Headline 1: Not an inch of land will be given away, says Maharashtra CM Eknath Shinde
Headline 2: 'Karnataka CM's move to lay a claim on Jath tehsil in Maharashtra's Sangli sparks political controversy'
Headline 2: '40 Maharashtra villages seek to merge with Karnataka'
If one Googles the Maharashtra-Karnataka border dispute, several such headlines pop-up from the last few weeks. The dispute has lasted for 66 years, ever since the Mysore state (now Karnataka) was carved out from the Bombay state in 1956.
With no headway politically, Maharashtra took the matter to the Supreme Court in 2004, with the case not having moved forward since. Following recent verbal spats between chief ministers Eknath Shinde and Basavaraj Bommai as the dispute resurged, Home Minister Amit Shah stepped in and asked both states to not pursue the matter till the "Supreme Court resolves it."
Shah might have put a lid on the headlines that the two Bharatiya Janata Party (BJP)-ruled states have been making, but his 'solution' is far rom resolving the dispute and brings forth certain questions:
Can the Supreme Court really 'solve' the issue? Does it have jurisdiction to solve a border dispute between two states?
If yes, what will it have to take into consideration?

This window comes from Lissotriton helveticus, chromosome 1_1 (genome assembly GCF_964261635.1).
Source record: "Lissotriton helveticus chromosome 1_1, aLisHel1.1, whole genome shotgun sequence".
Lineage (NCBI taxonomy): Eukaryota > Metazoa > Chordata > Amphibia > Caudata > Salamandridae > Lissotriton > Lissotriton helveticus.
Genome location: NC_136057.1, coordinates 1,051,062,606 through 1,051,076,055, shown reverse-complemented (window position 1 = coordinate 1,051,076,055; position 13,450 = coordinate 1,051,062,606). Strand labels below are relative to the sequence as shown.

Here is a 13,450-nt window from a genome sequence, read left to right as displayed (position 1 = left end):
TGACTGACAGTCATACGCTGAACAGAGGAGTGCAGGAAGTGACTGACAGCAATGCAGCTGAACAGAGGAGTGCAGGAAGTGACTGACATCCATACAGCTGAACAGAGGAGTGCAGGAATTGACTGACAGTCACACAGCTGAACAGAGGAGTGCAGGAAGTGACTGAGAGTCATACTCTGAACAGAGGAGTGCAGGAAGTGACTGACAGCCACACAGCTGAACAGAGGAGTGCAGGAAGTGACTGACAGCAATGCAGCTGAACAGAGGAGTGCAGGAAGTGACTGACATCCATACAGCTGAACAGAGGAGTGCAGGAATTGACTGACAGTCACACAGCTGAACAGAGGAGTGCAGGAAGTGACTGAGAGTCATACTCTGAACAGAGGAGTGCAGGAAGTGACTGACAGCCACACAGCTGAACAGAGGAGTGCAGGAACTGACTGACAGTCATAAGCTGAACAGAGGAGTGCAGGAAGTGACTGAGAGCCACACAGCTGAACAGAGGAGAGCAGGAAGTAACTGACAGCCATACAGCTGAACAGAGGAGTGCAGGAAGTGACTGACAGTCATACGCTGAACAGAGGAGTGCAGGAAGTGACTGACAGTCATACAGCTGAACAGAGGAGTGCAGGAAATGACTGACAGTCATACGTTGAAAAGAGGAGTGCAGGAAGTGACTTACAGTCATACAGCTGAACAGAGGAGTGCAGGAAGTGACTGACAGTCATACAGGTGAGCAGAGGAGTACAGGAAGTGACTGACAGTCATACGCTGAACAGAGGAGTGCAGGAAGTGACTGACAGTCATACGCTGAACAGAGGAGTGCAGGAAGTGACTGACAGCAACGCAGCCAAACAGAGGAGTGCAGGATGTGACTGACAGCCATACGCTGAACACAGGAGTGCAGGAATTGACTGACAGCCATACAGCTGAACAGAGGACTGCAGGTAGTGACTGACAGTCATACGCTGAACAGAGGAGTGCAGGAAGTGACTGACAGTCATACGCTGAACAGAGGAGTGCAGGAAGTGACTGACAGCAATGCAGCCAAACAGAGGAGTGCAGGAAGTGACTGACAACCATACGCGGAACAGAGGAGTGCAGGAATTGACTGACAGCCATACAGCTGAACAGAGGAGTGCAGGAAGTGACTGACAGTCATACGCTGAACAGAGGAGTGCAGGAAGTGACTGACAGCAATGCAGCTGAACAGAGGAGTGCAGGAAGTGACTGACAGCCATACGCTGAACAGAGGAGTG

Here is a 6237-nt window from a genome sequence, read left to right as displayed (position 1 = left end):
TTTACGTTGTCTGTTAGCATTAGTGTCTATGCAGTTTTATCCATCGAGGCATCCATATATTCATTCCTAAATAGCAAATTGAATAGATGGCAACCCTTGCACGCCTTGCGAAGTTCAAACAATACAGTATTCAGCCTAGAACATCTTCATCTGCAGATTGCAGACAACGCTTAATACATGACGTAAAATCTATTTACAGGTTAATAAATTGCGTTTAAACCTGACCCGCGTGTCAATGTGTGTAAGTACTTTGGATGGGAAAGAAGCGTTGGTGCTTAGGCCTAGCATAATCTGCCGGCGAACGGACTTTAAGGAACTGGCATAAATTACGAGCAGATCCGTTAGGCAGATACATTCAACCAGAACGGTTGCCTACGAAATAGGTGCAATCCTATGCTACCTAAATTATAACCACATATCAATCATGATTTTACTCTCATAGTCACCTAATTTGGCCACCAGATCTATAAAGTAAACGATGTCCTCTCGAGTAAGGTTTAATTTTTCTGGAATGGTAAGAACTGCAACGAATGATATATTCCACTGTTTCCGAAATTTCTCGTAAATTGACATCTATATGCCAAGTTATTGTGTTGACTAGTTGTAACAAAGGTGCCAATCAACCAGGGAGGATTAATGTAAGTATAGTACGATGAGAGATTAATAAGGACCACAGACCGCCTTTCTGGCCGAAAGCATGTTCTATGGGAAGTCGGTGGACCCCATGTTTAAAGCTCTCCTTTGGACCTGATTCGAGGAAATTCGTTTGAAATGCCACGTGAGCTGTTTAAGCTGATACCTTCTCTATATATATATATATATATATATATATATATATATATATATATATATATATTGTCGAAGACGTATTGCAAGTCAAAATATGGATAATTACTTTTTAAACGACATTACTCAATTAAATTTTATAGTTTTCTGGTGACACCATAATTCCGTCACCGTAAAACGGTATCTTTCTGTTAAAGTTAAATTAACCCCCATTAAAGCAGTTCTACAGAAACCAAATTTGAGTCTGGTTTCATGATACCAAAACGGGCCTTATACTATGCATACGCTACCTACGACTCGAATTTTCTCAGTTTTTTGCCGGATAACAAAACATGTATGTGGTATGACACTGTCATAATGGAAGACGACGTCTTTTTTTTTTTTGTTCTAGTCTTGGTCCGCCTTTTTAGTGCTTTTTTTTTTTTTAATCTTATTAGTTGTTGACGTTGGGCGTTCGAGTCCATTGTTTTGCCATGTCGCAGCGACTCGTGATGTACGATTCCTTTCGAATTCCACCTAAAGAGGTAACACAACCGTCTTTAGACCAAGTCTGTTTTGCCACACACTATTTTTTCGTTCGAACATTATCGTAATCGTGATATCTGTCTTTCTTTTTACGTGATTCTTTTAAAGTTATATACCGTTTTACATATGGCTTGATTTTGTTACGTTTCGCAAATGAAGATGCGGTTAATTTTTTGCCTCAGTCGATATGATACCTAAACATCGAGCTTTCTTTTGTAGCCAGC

What do the locals on both sides of the border and the 'disputed' areas like Belagavi, Nipani, and Karwar want? Is the matter legal, or is it more socio-cultural?
First, a Quick Overview
Before getting into the crucial questions, click here for an overview of the 66-year-old dispute.
While it kept cropping up through the decades, there are three key factors that have led to the recent escalation:
Eknath Shinde forming a committee of three ministers to pursue the dispute legally.
Bommai, in retaliation, staking claim in Kannada-majority villages in Maharashtra's Jath region in a bid to assert regional dominance ahead of the Karnataka Assembly elections
Opposition parties in both states upping the ante against the respective BJP+ governments over claims and counter-claims by both sides.
To Intervene or Not to Intervene?
Gunwant Patil (56), an activist, author, and a functionary of the Maharashtra Ekikaran Samiti (MES) that advocates for three regions to be incorporated into Maharashtra, said that the interests of the Marathi-speaking people in these regions need to be at the core of the dispute.
Formed in 1948, the MES has been demanding to integrate nearly 864 villages of Karnataka, apart from Belagavi, Nipani, Khanapur, and Karwar, with Maharashtra and also contesting elections on the issue.
"If the SC takes into consideration the documentation work filed during he division of states, the current ground situation, the language of the majority, and the culture, they will have to favour us," he said.